Terry Manning

Terry Manning

Your career spans many years as a studio engineer and artists, and although you did an album in 1970 it was mostly a novelty. But in 2013 you decided to seriously reinvent yourself on the other side of the studio glass with a tribute to Bobby Fuller. What made you decide to take this path from engineer to performer?
TM: When I first started getting into music my goal was to be an artist, and for the first little while, that was what I did even though predominately as part of a band. I knew I wanted to make records…in every way…writing songs, performing, recording (engineering), production, the whole deal. But the end goal was always to produce what I personally wanted to do…what I felt inside. In fact, when I first went to Stax Records as a “baby teenager,” when the receptionist asked why I had come, that was exactly what I told her, “To write, sing, play, record, produce…everything!” (which probably resulted in quite a chuckle). But along the way, whatever talents I did possess in the engineering and production end of the process seemed to always get appropriated by others, and I ended up spending most of my time using my abilities to make records for everyone else. That was great, of course, I worked with a lot of wonderful and talented people, and enjoyed every minute of it. But back there in the recesses of my mind was always that nagging feeling…wanting to do my own music as well. There was just never time enough to concentrate on it. Being an artist takes a lot of internal fortitude, as well as a lot of time.

But finally after all of those years and all of those “other” albums, I finally came to the realization that if I didn’t consciously make time for myself, for my own music, I would probably never get back to doing it. Fortunately I had reached a point in my career where I had the luxury to set aside some time for myself, and I was determined to do it. This didn’t mean that I wasn’t doing ANY other people’s records, I still do that a lot, but now I am able to pick and choose what outside projects I will take on, and make sure to integrate that into my own schedule as well.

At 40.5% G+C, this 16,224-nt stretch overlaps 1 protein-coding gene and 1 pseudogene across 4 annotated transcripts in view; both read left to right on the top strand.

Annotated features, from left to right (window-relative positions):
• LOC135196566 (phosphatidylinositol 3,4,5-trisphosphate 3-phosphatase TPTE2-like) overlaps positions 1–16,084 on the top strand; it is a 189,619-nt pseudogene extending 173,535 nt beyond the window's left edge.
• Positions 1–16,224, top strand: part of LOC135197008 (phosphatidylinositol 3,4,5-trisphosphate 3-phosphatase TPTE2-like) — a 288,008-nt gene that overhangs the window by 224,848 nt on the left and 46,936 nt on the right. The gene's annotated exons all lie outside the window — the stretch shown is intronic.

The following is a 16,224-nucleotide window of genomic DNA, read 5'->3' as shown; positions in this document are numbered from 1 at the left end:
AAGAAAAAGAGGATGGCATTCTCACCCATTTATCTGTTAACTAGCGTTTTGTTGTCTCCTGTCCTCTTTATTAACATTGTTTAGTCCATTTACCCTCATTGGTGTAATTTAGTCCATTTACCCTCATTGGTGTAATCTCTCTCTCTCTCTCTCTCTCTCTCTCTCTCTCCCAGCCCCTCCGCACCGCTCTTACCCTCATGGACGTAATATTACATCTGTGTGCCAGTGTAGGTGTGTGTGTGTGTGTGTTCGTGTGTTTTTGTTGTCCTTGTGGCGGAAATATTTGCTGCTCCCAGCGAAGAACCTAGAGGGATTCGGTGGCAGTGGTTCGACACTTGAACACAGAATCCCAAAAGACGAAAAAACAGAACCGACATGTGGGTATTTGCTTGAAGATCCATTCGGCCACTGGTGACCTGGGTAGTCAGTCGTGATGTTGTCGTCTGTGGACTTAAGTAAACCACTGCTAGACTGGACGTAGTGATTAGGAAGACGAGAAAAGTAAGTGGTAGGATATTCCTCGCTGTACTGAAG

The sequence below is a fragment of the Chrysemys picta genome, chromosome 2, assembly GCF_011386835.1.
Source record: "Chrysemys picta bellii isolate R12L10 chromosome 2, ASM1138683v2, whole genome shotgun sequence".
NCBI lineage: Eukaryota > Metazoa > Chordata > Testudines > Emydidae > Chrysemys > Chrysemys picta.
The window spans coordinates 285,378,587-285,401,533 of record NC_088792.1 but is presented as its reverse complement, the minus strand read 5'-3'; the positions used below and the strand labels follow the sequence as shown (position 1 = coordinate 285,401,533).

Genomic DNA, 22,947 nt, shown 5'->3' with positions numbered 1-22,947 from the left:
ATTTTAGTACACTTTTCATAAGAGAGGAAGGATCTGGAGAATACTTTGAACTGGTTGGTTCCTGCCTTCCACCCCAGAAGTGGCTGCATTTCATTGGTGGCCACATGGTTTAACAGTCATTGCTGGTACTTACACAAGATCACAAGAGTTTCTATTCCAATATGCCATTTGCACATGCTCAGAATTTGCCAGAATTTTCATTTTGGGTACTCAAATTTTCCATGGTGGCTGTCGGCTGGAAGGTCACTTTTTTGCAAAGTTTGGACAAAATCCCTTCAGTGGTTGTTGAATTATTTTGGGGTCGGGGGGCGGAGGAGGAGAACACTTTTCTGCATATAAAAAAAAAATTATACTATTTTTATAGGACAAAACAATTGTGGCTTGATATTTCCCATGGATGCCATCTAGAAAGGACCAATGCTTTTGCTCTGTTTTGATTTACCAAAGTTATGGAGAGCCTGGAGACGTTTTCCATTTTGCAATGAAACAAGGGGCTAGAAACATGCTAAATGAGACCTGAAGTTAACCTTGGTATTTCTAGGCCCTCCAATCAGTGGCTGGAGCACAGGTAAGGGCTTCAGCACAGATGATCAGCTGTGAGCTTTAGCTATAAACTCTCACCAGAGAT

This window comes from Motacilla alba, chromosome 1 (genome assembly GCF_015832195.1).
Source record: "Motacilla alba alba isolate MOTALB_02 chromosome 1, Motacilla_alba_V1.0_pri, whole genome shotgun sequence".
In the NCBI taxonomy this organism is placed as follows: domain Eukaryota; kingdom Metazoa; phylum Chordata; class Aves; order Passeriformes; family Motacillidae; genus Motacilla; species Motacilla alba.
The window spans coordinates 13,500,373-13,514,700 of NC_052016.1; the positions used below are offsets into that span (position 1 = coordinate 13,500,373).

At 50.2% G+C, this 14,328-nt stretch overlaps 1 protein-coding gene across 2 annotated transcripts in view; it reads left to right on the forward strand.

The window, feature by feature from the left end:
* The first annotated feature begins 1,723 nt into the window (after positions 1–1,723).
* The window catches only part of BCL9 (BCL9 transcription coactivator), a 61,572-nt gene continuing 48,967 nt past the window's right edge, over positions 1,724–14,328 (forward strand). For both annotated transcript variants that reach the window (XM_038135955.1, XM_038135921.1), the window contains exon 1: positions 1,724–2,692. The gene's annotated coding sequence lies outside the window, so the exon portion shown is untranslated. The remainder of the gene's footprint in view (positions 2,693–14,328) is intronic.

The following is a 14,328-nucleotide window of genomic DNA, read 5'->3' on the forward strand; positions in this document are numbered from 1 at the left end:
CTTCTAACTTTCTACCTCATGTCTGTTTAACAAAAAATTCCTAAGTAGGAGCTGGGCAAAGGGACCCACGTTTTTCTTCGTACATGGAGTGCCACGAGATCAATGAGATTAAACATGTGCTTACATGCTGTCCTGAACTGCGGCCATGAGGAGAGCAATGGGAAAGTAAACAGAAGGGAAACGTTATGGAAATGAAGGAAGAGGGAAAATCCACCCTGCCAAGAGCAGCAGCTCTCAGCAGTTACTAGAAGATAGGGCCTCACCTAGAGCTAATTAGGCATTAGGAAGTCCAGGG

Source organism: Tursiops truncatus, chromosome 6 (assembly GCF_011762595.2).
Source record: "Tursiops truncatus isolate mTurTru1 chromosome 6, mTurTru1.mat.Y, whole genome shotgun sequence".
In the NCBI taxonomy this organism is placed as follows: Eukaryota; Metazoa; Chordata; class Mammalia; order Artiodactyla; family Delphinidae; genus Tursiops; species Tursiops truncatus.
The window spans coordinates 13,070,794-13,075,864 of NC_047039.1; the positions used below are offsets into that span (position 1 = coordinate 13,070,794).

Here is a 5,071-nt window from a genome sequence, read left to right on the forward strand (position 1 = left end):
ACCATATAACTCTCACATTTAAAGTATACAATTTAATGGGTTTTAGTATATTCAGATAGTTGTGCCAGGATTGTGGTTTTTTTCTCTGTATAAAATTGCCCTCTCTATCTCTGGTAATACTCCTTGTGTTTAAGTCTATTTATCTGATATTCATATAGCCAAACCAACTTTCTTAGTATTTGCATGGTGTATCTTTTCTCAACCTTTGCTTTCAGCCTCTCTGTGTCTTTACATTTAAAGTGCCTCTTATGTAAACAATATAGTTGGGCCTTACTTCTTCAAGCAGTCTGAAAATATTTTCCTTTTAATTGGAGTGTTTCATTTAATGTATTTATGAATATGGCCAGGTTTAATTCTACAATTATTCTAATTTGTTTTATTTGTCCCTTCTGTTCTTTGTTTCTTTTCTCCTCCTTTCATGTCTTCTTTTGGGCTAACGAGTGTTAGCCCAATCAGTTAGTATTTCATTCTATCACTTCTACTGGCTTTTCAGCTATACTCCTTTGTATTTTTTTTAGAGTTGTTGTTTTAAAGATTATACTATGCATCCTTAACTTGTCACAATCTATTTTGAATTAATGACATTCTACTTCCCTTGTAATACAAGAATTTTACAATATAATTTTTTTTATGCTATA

I saw the Bobby Fuller Tribute album (“West Texas Skyline”) as the perfect opportunity to transition into being an artist again. Many of the songs were already well known, and I could almost do it as if I were producing “someone else” as well as being the artist. I wrote two songs for that album, and did ten associated with Bobby…it was a great way to “get my feet wet” again.

You know your way around a Moog better than most. Why nothing moog-like on your newer material?
TM: Hmmm. Hadn’t thought of it in that way before. I was fortunate enough to have learned directly from Bob Moog himself, back when he was starting to make the first commercially available Moog Synthesizers. And over the years I did play various Moogs on many other recordings, such as Big Star, Leon Russell, The Staple Singers, and many others. There is a bit of a Mini Moog on “West Texas Skyline,” and one or two small synth passages on “Heaven Knows,” but it didn’t seem to exactly fit in a production sense for most of what I wanted to do. I still have three Moogs (a Mini, a Memory Moog, and a Moog Source), and I will certainly be using them in future. But when I am deciding what instrumentation should go on any production, whether my own or someone else’s, there is just something inside that guides me to the instruments I want…so I wouldn’t force it on there “just because.” I would have to feel it was the right thing for any particular song. I do definitely plan to do a complete “Electronic Music” album sometime in the next couple of years…sort of Stockhausen-like (he was also a teacher and mentor), maybe a bit like what George Harrison did…it’s just something I feel I have to do…original compositions made of all electronic and Musique Concrete sounds, specifically formulated for that genre. It’s something I’ve meant to get around to for years. There will be a lot of Moog on that.

You are an impressive songwriter. Heaven Knows has an almost reverential quality. Is this your first attempt or have these songs lived with you a while?
TM: I have always written songs. That’s one thing I did make time for, even if there wasn’t time to record them…because I couldn’t help it. “Songs” to me…unless I am writing by design for a special or contracted purpose, such as someone else’s album or a film or jingle…are not something I “try” to write. They are just there, and I am capturing them. You could say there is a Muse, or perhaps call it environmental influence or maybe say there something almost paranormal about the process. I’m not really sure. Since my earliest days in music I have always written instrumental melodies (sort of “classical” in style) as well as pop and rock songs, even what some would call show tunes. I just love music, and it’s always going around in my head.